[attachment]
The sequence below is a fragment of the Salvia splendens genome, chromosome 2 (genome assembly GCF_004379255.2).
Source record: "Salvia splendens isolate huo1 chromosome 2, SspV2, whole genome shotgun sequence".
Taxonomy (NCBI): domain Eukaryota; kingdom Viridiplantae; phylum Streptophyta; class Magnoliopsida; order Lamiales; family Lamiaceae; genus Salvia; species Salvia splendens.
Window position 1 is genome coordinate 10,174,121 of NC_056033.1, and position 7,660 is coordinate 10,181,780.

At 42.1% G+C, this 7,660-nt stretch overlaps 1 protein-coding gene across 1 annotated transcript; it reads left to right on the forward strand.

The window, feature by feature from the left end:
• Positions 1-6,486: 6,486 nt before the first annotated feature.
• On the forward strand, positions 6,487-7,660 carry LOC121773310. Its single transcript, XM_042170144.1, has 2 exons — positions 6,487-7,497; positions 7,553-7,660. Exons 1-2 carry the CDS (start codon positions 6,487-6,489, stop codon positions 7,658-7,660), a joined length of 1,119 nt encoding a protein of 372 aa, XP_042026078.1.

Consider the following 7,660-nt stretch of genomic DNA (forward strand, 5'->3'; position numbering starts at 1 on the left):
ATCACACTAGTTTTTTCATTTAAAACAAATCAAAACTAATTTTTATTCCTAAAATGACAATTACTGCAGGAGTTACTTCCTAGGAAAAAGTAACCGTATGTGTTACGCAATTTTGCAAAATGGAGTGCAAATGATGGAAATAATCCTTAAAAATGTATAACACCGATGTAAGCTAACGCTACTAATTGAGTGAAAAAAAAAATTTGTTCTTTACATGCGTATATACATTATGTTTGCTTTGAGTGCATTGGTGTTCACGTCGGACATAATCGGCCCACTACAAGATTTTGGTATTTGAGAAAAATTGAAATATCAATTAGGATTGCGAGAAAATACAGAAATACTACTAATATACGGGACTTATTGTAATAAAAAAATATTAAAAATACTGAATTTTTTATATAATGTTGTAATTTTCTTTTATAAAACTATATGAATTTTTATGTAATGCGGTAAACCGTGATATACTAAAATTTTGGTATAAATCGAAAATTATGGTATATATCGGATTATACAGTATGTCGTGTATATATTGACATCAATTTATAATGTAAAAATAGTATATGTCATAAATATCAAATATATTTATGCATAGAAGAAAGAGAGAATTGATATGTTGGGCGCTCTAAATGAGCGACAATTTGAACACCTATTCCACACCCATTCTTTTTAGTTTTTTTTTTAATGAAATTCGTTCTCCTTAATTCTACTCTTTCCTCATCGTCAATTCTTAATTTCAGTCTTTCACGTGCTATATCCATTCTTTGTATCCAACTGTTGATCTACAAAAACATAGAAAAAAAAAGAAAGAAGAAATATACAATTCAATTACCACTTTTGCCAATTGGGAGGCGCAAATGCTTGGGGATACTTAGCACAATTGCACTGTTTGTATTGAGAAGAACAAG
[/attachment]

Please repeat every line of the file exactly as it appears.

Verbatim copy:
The sequence below is a fragment of the Salvia splendens genome, chromosome 2 (genome assembly GCF_004379255.2).
Source record: "Salvia splendens isolate huo1 chromosome 2, SspV2, whole genome shotgun sequence".
Taxonomy (NCBI): domain Eukaryota; kingdom Viridiplantae; phylum Streptophyta; class Magnoliopsida; order Lamiales; family Lamiaceae; genus Salvia; species Salvia splendens.
Window position 1 is genome coordinate 10,174,121 of NC_056033.1, and position 7,660 is coordinate 10,181,780.

At 42.1% G+C, this 7,660-nt stretch overlaps 1 protein-coding gene across 1 annotated transcript; it reads left to right on the forward strand.

The window, feature by feature from the left end:
• Positions 1-6,486: 6,486 nt before the first annotated feature.
• On the forward strand, positions 6,487-7,660 carry LOC121773310. Its single transcript, XM_042170144.1, has 2 exons — positions 6,487-7,497; positions 7,553-7,660. Exons 1-2 carry the CDS (start codon positions 6,487-6,489, stop codon positions 7,658-7,660), a joined length of 1,119 nt encoding a protein of 372 aa, XP_042026078.1.

Consider the following 7,660-nt stretch of genomic DNA (forward strand, 5'->3'; position numbering starts at 1 on the left):
ATCACACTAGTTTTTTCATTTAAAACAAATCAAAACTAATTTTTATTCCTAAAATGACAATTACTGCAGGAGTTACTTCCTAGGAAAAAGTAACCGTATGTGTTACGCAATTTTGCAAAATGGAGTGCAAATGATGGAAATAATCCTTAAAAATGTATAACACCGATGTAAGCTAACGCTACTAATTGAGTGAAAAAAAAAATTTGTTCTTTACATGCGTATATACATTATGTTTGCTTTGAGTGCATTGGTGTTCACGTCGGACATAATCGGCCCACTACAAGATTTTGGTATTTGAGAAAAATTGAAATATCAATTAGGATTGCGAGAAAATACAGAAATACTACTAATATACGGGACTTATTGTAATAAAAAAATATTAAAAATACTGAATTTTTTATATAATGTTGTAATTTTCTTTTATAAAACTATATGAATTTTTATGTAATGCGGTAAACCGTGATATACTAAAATTTTGGTATAAATCGAAAATTATGGTATATATCGGATTATACAGTATGTCGTGTATATATTGACATCAATTTATAATGTAAAAATAGTATATGTCATAAATATCAAATATATTTATGCATAGAAGAAAGAGAGAATTGATATGTTGGGCGCTCTAAATGAGCGACAATTTGAACACCTATTCCACACCCATTCTTTTTAGTTTTTTTTTTAATGAAATTCGTTCTCCTTAATTCTACTCTTTCCTCATCGTCAATTCTTAATTTCAGTCTTTCACGTGCTATATCCATTCTTTGTATCCAACTGTTGATCTACAAAAACATAGAAAAAAAAAGAAAGAAGAAATATACAATTCAATTACCACTTTTGCCAATTGGGAGGCGCAAATGCTTGGGGATACTTAGCACAATTGCACTGTTTGTATTGAGAAGAACAAG